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Armstrong lets CAS filing deadline lapse without action

Cycling News
December 29, 2012, 11:47,
December 29, 2012, 11:50
First Edition Cycling News, Sunday, December 30, 2012
Lance Armstrong (US Postal) at the start of the 1999 Amstel Gold

Lance Armstrong (US Postal) at the start of the 1999 Amstel Gold

  • Lance Armstrong (US Postal) at the start of the 1999 Amstel Gold
  • Lance Armstrong (United States) on the podium for the time trial at the Sydney Olympics

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IOC expected to strip him of his bronze medal from 2000 Olympics

Lance Armstrong has not appealed his lifetime ban from cycling to the Court of Arbitraiton for Sport. It is now expected that the International Olympic committee will demand the return of the bronze medal he won at the 2000 Sydney Olympics.

The UCI officially notified Armstrong on December 6 of the disqualification of all his results going back as far as August 1, 1998, including his seven Tour de France titles. He had 21 days -until December 27, to appeal that decision to the Court, which confirmed on Friday that he had not done so, according to the AFP news agency.

Armstrong had announced in August that he would not challenge the USADA action against him, saying “There comes a point in every man's life when he has to say, 'Enough is enough.' For me, that time is now.”

There were, however, suspicions that he might make a last-minute move.

The IOC had said that it could not move against Armstrong until certain procedures were followed, procedures which are now complete.

"The IOC today will not move because we need to have the situation whereby the UCI notifies officially Mr Armstrong of the fact that he will be disqualified and declared ineligible and that he should hand over his medal," IOC President Jacques Rogge said.

"When he will be notified Mr Armstrong will have 21 days to launch an appeal. It is only after that period that the IOC can legally take action."

thelowerdepths More than 1 year ago
surprise! LA thought better of pursuing the (dead) matter and dredging up the possibility of witnesses and testimony and all that botheration …
Nappymax More than 1 year ago
So What....! Lance was and STILL IS the BEST of them All......! Go Fish you Idiot Frogs....!
runninboy More than 1 year ago
the best cheater i will give you that. But far from the best of anything else. I guess if you liked al capone you like Lance. By any means necessary...
Alexander Scott More than 1 year ago
Oh, poor little LA fans. You're heart break for the Cheat being caught is disgusting. Oh well, he deserves to lose all he gained. Ha, Ha, keep crying Lance fans, time will eventually help you heal your broken hearts.
PeterMc More than 1 year ago
Oh and who do you support? Which drug free Rider are you behind? Who is the greatest "Drug Free" rider in your History books?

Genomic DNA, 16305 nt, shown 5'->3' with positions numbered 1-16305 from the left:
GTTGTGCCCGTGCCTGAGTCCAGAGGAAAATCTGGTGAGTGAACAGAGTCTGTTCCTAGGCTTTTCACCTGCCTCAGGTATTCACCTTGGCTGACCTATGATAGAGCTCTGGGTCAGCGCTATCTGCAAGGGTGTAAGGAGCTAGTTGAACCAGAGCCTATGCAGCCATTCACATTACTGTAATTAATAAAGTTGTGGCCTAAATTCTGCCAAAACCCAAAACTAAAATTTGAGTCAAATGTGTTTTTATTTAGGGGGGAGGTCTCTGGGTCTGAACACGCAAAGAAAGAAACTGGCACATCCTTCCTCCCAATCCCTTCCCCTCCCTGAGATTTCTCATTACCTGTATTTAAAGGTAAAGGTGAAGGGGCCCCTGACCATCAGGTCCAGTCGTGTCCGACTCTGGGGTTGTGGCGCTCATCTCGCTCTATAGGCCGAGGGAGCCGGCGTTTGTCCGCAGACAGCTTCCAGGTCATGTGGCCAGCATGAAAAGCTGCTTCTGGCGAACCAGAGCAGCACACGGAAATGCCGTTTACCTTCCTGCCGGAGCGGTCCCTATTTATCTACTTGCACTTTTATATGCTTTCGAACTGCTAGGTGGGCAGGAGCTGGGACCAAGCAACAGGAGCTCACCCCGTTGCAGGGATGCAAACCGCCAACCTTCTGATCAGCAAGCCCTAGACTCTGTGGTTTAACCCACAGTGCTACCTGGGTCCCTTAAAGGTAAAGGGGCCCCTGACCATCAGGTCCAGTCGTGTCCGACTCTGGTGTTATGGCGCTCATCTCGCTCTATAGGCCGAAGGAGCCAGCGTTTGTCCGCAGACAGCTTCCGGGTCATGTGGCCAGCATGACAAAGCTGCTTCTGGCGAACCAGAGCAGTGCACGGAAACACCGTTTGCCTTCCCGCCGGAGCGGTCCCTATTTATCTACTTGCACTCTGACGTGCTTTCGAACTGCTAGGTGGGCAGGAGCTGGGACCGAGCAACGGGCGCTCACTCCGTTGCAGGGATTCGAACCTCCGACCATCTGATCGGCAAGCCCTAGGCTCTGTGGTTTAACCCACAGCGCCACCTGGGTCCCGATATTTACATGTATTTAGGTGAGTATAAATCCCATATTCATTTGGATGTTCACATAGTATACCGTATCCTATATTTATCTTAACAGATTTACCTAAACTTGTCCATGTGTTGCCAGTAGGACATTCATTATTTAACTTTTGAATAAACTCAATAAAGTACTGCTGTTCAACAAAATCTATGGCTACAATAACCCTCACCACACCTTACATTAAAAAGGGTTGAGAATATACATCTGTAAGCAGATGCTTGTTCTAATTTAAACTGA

Alexander Scott More than 1 year ago
Greg Lemond.
PeterMc More than 1 year ago
lol, if he is the greatest, then the sport is in a very poor state......
Pignone Fisso More than 1 year ago
You can't know for sure who is drug free. Not in cycling, and most certainly, not in any other sport. So I won't even attempt to answer the question of which drug-free rider I cheer for. I cheer for riders that make watching cycling exciting. I'm sure that includes some dopers, and some clean riders... all perhaps they're all dopers, or all clean.
Mr Sheen More than 1 year ago
Yes he was the best, the best of a whole bunch of cheats. Do they (the powers that be) really expect us to believe that the guys who finished in the next 5 slots were riding clean???? Come on Mr USADA, you cannot have one rule for one and a separate one for others. What about all the other blood bags found during Puerto, they did not all belong to cyclists. Level playing field, no drugs, he would have still have won, so whats the big problem? Witch hunt???? Certainly.
runninboy More than 1 year ago
No sorry no level playing field. He was able to dope more than others and bribe the UCI when he tested positive. In addition people who are more naturally gifted athletes do not get the performance benefit from dope that losers like Lance do. He was doped on steroids as a Texas high schooler. But even then as a pro triathlete he could not run a mile fast enough to beat the top high school GIRL runners. So he was a donkey who doped.
mr. tibbs More than 1 year ago
They already caught all of the guys who finished after him in the top 5 spots of most of his Tour wins. Ulle? Check. Basso? Check. Vino? Check. Mancebo? Check. Valverde? Check. And before he doped, Armstrong never placed in the top 30 of the Tour. Why are Armstrong defenders always so loud but so ignorant?
Steve Hougom More than 1 year ago
Before he doped? He'd been doping since 93. The only difference from 99 on was he was probably 10-15 lbs lighter which is HUGE in cycling assuming you maintain power.
perfessor More than 1 year ago
"The only difference from 99 on was he was probably 10-15 lbs lighter" Nah, he lied about that was the cadence, nobody ever thought of that before.
bikegp More than 1 year ago
Witch hunt? No. That accusation is a desperate appeal to false justice by a thief. No system of justice is perfect. No system of justice catches every thief. But that is no reason to stop chasing thieves. Most justice systems are based on deterrence. Catching one big thief can generate more deterrence than catching many little ones. Think drug lords and mafia kingpins. The USADA's focus on LA is rational, but it cannot stop there. There needs to be many more "witch hunts" to rid cycling of this cancer.
PeterMc More than 1 year ago